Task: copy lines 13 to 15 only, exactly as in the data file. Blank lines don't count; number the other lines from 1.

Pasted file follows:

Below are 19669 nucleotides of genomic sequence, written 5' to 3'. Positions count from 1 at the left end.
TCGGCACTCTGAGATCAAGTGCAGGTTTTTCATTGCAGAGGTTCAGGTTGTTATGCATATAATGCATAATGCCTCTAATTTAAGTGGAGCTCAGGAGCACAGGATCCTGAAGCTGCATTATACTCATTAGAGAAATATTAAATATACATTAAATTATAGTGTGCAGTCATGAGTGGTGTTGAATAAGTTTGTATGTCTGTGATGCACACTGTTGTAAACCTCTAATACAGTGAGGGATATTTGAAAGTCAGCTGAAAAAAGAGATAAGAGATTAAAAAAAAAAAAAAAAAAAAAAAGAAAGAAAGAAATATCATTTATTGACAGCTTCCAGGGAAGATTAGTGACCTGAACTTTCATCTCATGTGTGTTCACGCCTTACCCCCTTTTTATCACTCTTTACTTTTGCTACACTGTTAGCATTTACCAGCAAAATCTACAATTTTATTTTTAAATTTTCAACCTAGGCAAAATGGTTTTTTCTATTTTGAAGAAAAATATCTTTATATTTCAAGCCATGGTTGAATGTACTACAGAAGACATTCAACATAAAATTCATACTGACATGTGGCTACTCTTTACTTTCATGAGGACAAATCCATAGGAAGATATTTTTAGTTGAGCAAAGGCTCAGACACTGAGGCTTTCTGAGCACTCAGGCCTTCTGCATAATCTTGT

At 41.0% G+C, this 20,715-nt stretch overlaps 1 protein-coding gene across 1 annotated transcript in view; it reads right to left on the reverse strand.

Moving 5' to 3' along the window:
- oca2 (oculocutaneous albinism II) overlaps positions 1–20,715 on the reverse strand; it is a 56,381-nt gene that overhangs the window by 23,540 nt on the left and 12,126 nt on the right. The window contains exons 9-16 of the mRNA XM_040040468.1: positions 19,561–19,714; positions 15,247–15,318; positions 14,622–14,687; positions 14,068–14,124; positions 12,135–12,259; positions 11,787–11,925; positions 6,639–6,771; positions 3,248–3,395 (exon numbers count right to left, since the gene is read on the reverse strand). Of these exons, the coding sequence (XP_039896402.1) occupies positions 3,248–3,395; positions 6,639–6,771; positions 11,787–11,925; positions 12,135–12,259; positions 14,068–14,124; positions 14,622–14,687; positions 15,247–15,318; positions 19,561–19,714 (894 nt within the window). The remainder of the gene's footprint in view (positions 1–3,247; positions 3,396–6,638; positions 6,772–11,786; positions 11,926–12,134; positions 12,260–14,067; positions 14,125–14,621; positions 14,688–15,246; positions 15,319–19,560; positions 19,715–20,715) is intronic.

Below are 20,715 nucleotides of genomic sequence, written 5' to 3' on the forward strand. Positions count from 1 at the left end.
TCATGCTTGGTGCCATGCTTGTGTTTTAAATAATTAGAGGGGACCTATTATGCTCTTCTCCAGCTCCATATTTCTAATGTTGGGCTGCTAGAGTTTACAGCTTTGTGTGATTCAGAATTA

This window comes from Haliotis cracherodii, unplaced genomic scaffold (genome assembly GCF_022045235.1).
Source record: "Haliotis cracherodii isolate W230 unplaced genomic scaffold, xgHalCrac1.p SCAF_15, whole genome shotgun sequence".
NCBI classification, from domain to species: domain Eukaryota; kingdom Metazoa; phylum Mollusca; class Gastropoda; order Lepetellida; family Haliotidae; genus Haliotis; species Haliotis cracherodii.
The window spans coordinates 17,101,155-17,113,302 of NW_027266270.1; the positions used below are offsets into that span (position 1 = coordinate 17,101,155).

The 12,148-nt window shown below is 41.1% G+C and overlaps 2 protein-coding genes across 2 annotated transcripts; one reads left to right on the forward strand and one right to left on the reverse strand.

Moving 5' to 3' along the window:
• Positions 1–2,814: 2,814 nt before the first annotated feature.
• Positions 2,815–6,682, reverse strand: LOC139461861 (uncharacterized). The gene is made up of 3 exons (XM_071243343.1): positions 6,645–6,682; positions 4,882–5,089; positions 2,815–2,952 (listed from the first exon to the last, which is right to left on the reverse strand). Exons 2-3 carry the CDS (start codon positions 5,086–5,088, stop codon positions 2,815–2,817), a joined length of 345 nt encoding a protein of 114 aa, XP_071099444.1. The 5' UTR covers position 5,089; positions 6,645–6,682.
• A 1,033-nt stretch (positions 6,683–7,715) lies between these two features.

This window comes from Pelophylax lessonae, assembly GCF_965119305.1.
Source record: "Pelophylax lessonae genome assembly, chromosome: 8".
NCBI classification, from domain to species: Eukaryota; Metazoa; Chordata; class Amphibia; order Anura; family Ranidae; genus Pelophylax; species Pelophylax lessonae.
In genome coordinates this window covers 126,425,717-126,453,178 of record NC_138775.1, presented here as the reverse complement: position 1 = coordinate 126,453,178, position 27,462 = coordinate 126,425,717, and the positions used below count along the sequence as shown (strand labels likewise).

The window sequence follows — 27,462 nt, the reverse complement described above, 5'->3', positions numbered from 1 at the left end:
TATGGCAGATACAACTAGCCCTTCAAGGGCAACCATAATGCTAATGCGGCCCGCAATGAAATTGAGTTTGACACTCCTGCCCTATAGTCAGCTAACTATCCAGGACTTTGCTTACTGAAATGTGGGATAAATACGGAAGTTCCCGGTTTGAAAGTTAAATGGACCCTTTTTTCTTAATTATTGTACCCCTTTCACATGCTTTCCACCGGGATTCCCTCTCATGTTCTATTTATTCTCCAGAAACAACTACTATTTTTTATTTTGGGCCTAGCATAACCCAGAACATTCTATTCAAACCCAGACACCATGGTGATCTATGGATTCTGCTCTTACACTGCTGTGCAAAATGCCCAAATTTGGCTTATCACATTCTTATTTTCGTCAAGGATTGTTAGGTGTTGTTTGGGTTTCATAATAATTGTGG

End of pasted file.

Moving 5' to 3' along the window:
• Positions 1–2,814: 2,814 nt before the first annotated feature.
• Positions 2,815–6,682, reverse strand: LOC139461861 (uncharacterized). The gene is made up of 3 exons (XM_071243343.1): positions 6,645–6,682; positions 4,882–5,089; positions 2,815–2,952 (listed from the first exon to the last, which is right to left on the reverse strand). Exons 2-3 carry the CDS (start codon positions 5,086–5,088, stop codon positions 2,815–2,817), a joined length of 345 nt encoding a protein of 114 aa, XP_071099444.1. The 5' UTR covers position 5,089; positions 6,645–6,682.